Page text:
Religious Minorities After the Arab Spring

Published: July 01, 2012

67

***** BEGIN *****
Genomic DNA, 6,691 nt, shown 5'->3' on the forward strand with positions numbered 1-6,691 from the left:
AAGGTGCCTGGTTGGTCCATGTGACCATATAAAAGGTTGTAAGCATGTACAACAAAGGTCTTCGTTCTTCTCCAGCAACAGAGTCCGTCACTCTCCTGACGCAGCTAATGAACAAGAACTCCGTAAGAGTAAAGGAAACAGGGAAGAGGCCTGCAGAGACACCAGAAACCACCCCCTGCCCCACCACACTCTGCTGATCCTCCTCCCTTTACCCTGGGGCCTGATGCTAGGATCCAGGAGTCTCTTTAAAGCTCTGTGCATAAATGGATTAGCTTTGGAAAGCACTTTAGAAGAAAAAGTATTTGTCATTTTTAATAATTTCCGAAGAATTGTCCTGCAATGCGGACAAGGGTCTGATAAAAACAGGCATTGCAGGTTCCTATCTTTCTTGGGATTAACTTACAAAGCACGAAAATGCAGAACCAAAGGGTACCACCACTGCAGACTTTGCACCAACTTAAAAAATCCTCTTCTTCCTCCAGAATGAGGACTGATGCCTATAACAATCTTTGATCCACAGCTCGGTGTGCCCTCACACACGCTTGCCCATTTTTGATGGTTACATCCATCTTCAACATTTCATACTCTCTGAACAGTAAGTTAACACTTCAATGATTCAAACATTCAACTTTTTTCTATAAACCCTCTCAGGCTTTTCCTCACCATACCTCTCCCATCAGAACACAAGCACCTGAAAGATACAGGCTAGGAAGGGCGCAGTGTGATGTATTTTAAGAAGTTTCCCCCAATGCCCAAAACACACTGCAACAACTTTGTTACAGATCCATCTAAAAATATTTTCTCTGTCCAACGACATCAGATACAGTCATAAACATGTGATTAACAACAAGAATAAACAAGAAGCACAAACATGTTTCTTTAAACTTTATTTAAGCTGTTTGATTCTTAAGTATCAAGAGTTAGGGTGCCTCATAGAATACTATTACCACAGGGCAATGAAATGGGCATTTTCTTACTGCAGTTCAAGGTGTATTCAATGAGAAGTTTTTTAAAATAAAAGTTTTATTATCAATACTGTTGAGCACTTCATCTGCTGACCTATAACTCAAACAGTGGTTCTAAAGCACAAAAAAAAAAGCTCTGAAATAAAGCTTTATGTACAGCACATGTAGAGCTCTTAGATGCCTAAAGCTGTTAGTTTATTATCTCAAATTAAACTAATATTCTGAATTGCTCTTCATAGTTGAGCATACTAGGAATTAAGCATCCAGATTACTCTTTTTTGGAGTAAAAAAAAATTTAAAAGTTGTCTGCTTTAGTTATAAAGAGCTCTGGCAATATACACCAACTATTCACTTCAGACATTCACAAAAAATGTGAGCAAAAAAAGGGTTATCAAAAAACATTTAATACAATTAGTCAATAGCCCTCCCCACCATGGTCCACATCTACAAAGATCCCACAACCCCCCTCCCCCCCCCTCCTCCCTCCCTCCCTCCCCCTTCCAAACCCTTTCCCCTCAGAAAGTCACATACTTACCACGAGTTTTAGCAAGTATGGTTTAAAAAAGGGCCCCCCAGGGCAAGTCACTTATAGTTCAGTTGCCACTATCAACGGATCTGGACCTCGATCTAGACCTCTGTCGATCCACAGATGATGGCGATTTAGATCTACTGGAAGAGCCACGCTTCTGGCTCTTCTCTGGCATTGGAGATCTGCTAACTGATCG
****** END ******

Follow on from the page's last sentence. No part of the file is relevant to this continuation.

In its 67th monthly book, Al-Mesbar Studies and Research Center looks at the religious minorities who are governed by Islamist parties in Iran, Turkey, Sudan, Iraq, Morocco, Tunisia, and Libya. The edition starts with a study by Dr. Rita Faraj on minority and majority life in contemporary Islam and on dynamic jurisprudence, “Fiqh.” Abd Al-Hussein Shaaban examines Christians and Mandaeans under the Al-Da’wa Party regime in Iraq. With respect to freedom of religious belief and constraints, Dr. Abd Al-Hakim Abu Al-Louz examines Christianity and Judaism in Morocco and shows the constitutional and legal framework of the minorities’ position in Morocco. Nabil Al-Atoum looks at religious minorities—particularly Armenian and Jewish minorities—during the Iranian Revolution. He also discusses the legal and constitutional frameworks available to minorities. Muhammad Nour Al-Din explores minorities’ challenges in Turkey and examines an international act from the Lausanne Convention in 1923, which only admits Islamic and Christian minorities; but Turkey’s minorities are Kurds, who make up nearly one-sixth of the population, and Alawites, who are about a quarter of the population. The monthly book is Islamic Parties and Movements and Understanding Others by Saleh Zahr Al-Din. It highlights the development of moderate and extremist Islamists’ speech since the Muslim Brotherhood movement was established in Egypt.